“I’m sorry.” I said sadly. I knew Lindnhurst was really bad. But we all had really bad stories and really sad hearts. Oddly, none of us felt sorry for ourselves, just sorry.

“Listen to me,” I said, being pushy, “You don’t have to leave!” I was now an authority, giving out permissions.

He moved nervously about, looking for something solid to hold onto. “An insurance inspector who used to be a FEMA inspector told me early on, FEMA is going to deny you and deny you, and you have to keep appealing. Just keep appealing. And you will eventually get what you should.”. I told him. I had learned by dealing with FEMA that this was the truest advice anyone gave me.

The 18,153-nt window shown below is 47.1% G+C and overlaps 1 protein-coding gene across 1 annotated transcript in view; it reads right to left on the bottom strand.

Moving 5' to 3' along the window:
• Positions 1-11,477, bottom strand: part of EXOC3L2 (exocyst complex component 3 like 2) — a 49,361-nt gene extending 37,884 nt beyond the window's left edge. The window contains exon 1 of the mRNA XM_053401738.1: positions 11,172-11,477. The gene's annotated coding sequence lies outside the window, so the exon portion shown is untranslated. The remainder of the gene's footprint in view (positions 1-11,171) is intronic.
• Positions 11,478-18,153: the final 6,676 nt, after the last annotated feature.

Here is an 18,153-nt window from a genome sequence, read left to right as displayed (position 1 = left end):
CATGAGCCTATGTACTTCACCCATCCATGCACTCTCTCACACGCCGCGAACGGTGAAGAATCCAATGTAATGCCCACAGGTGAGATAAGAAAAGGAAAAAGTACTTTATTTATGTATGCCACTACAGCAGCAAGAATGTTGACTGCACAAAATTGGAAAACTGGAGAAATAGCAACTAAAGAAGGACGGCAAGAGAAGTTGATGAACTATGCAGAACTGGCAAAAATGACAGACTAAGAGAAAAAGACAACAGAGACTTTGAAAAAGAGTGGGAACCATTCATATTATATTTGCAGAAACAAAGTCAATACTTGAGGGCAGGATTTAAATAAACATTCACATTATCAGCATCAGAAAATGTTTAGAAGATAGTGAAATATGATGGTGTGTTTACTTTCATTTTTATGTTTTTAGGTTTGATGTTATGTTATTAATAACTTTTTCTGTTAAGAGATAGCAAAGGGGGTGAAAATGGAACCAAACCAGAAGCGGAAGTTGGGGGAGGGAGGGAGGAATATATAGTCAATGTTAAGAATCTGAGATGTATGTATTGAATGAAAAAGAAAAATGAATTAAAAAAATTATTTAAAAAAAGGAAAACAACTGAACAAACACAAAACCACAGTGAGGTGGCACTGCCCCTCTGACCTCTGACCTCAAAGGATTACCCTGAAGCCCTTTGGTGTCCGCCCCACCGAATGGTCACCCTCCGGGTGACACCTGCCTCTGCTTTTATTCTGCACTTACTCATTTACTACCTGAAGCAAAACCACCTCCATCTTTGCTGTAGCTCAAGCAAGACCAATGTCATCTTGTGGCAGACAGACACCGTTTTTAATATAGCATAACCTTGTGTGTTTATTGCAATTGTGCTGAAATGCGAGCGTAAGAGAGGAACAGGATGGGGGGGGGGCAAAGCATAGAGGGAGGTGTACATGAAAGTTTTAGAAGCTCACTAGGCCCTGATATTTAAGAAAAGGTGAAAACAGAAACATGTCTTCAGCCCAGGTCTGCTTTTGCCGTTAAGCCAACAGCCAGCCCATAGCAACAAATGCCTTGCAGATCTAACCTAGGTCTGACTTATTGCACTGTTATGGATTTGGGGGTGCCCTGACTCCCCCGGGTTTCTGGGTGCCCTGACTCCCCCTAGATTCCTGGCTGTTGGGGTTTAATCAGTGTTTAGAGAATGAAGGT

But, he wasn’t convinced. He wasn’t ready. He was too much in the moment. We stood there together, him and I, trying to find some measure of security in fragments of information, success and failure, each of us had.

I told him to call FEMA, go to the FEMA website.

“Go to the American Red Cross.” I was running out of viable suggestions. They were sparse.

“The Red Cross told me they would help me, except, I am not working. If I was working, they would help me,” he explained. He told me he was a utility worker who did not work for two months each winter because of the weather. He said he was going back to work on March 11. He only needed the hotel room until March first.

“I don’t work,.” I insisted, like it would help. “I am disabled.”

“That’s different,” he explained.

I asked him what the FEMA caller said, because I knew they are all over the place, in professionalism, accuracy, and purpose. I knew that their communications were haphazard, confusing: lacking transparency and clarity.